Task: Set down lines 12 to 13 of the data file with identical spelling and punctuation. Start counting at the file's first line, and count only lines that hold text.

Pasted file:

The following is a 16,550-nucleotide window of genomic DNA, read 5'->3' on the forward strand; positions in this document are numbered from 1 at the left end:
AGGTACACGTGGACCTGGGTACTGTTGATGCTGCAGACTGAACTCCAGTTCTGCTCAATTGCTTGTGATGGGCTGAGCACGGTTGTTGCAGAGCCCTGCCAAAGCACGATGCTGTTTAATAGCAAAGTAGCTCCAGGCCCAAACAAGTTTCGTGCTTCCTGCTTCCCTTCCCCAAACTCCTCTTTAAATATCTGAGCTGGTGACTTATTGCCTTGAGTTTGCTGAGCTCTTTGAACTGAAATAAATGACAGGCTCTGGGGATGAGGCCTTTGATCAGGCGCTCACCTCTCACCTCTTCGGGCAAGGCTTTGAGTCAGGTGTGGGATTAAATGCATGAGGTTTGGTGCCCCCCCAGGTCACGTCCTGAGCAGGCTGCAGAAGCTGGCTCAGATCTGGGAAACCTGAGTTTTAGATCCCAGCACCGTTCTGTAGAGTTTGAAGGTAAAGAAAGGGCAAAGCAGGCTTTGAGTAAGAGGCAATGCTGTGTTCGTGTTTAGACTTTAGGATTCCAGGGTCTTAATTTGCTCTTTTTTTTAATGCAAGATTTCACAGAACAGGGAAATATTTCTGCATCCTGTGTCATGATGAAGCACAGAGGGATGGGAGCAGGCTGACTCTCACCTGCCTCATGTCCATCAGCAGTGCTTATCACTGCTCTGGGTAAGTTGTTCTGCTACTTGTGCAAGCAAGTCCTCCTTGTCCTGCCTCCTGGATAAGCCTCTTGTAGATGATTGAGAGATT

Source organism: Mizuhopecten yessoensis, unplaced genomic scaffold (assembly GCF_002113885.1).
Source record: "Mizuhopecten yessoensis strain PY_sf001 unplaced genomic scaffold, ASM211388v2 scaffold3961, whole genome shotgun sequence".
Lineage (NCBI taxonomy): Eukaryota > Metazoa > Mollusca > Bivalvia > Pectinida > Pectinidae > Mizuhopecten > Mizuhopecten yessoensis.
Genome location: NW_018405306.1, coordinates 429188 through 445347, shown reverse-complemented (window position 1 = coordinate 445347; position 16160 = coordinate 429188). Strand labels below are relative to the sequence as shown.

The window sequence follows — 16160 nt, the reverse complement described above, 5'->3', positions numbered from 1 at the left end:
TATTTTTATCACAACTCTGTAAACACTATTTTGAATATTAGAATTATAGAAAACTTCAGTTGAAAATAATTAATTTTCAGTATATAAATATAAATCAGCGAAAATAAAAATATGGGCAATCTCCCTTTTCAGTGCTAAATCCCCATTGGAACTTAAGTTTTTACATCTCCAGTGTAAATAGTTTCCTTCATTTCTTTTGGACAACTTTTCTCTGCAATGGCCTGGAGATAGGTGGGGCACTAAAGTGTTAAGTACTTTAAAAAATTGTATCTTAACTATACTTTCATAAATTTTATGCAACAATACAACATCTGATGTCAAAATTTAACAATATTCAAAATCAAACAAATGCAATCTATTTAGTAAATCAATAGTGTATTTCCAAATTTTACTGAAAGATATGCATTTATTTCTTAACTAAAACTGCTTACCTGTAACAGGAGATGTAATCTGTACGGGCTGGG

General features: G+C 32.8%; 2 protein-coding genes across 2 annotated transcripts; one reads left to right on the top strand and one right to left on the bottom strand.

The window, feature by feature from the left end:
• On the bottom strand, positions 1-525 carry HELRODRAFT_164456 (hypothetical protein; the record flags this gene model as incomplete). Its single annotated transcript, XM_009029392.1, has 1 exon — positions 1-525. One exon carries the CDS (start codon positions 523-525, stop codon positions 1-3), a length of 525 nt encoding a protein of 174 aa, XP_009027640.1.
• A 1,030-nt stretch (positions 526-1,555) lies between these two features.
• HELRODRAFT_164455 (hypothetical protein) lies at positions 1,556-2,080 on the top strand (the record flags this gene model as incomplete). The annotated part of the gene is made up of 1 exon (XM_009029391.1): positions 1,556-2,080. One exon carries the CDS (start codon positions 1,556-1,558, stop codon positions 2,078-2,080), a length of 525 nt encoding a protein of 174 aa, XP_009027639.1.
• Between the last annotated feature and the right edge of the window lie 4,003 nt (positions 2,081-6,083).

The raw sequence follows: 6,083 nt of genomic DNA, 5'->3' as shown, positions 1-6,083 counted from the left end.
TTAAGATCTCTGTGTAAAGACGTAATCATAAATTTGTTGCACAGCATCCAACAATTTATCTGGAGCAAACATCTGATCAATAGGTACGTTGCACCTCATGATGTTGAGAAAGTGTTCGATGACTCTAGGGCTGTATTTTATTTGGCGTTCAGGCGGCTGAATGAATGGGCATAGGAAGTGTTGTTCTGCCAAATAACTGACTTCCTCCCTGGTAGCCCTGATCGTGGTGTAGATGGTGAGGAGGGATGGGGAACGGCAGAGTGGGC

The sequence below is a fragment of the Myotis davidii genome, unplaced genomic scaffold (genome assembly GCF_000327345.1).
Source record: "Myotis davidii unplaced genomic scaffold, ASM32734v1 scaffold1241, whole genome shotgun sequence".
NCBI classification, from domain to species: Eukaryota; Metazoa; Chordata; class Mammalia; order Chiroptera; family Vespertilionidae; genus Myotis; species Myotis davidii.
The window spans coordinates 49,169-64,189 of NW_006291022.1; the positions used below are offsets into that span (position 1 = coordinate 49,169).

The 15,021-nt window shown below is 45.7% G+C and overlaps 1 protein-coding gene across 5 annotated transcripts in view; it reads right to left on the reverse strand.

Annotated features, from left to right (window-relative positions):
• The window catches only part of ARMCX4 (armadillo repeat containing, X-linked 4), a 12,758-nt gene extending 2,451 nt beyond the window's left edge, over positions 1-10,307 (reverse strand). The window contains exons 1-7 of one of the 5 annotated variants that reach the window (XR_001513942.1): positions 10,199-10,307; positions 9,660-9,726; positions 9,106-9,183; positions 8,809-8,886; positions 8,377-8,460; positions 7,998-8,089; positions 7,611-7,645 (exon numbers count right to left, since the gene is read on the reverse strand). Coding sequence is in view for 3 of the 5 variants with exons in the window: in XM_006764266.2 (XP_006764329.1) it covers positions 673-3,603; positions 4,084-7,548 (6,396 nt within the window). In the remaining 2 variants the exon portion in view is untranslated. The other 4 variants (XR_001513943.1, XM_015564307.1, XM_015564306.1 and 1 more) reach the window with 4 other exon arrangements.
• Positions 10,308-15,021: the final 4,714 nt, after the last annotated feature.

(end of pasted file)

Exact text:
• A 1,030-nt stretch (positions 526-1,555) lies between these two features.
• HELRODRAFT_164455 (hypothetical protein) lies at positions 1,556-2,080 on the top strand (the record flags this gene model as incomplete). The annotated part of the gene is made up of 1 exon (XM_009029391.1): positions 1,556-2,080. One exon carries the CDS (start codon positions 1,556-1,558, stop codon positions 2,078-2,080), a length of 525 nt encoding a protein of 174 aa, XP_009027639.1.